1. Although we like a good stong cup of coffee in the morning, when I was growing up, it was tea that ruled in our house, my father being British. I have been drinking tea – proper English tea, not the herbal kind – ever since I can remember. Although all my friends always request my ‘special blend’ – mixing three different blends of (black) tea, including Earl Grey – what is important about ‘tea’ is this: no matter what terrible ‘woe’ one might be suffering from, “Have a cuppa tea”, and all would be right. With a few exceptions, that still mostly works.

  2. Okay here is my hot beverage saga. I had my last cup of coffee 50 years ago. My cousin made a strong cup and I put tons of sugar in it. I was sick all day. I turned into a tea granny after that! I am super fussy about my tea. I measure out l/4 cup of 1% milk. I put it in the bottom of my cup. Then I add an ice cube. Oh ya and the boiling water and tea…Tetley’s or Red Rose…
    p.s. I love the Bookless Club…so fun reading all your stories! Diane:)

  3. You know the “once dunk tea bag” preference you have? Well, my uncle (who was born and raised in Britain) refers to it as “touch and go” whenever someone asks him how he’d like his tea made….way better than “gnat’s pee,” don’t you think? Lol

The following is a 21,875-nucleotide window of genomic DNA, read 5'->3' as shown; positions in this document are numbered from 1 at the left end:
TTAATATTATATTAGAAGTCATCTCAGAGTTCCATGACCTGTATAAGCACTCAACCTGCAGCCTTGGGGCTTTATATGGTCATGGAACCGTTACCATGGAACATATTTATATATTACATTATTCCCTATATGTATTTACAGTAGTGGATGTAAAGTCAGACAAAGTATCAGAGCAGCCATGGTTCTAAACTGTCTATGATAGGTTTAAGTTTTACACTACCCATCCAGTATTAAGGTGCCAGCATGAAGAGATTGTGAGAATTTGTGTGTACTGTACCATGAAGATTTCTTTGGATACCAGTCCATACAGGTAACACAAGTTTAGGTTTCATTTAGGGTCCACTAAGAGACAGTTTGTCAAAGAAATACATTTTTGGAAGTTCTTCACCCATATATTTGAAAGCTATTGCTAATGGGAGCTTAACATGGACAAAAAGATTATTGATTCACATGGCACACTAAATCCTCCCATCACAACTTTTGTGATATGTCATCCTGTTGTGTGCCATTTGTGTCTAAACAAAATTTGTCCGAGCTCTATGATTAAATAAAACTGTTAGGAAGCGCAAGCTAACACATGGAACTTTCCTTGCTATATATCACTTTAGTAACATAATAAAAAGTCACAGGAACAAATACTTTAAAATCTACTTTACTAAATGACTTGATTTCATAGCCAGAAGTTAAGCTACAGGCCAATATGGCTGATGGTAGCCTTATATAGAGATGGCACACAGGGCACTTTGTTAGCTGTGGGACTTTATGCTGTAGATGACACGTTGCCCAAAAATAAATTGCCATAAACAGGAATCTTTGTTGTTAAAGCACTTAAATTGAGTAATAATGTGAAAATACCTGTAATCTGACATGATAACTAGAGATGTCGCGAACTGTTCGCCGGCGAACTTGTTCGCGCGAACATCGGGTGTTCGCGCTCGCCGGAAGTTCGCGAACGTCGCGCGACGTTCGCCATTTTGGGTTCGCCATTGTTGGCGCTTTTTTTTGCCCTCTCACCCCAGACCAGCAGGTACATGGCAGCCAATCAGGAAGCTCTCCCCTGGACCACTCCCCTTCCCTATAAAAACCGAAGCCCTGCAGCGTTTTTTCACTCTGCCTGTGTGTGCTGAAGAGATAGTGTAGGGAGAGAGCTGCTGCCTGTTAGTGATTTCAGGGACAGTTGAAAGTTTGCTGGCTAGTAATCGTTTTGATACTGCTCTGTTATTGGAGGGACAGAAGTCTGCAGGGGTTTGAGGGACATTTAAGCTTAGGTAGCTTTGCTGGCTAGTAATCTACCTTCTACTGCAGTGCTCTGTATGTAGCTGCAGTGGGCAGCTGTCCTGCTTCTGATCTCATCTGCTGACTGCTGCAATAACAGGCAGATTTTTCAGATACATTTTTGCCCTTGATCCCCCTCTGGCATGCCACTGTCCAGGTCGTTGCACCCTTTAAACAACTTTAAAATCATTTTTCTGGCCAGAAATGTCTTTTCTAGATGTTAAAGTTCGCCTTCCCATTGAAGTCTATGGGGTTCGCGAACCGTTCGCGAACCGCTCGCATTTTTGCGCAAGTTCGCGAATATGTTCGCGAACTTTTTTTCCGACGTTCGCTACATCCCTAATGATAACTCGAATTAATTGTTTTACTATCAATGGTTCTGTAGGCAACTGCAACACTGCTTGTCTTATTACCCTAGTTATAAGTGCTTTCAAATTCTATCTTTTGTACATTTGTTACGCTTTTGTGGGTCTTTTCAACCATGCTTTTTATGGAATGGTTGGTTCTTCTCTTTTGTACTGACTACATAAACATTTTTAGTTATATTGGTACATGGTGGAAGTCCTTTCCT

I’m a sucker for London Fog. Thanks for sharing its origins! I feel like this pregnant woman is a kindred spirit, because London Fogs are all I’m drinking these days (being in my 3rd trimester!)
    After university, I switched back to coffee, since it’s more accessible and requires less instruction/explanation to the barista when I’m in a rush to get to work!

    I started drinking LFs in university with my roommates, as we would log hours of studying for our pharmacy school final (think 11 final exams and assignments in 2 weeks!)
    We each couldn’t tolerate too much coffee for various reasons: the taste, the fact that your heart feels like it’s gonna jump out of your chest after that 3rd cup, and knowing we’d still be cooped up in our residence.
    Going to the local coffee shop to grab a cup of LF was a good excuse for us to get some fresh air and connect with humanity outside of our small bubble.
    I also think LFs bonded us! To this day, more than a decade since we all lived together on campus, whenever we get together, it MUST include grabbing London Fogs – whether it’s accompanying us at brunch, or we’re walking the seawall, browsing stores, or sitting at someone’s home catching up in the living room.

    Take care!

  4. Hi Jane,

    I am a Tea Granny – gave up coffee years ago.

    I have tried many varieties of tea and am at the stage of
    blending two different brands to see how those taste.

    At present I am using Tea at the Empress tea bags and
    combine with Yorkshire tea leaves. Delicious!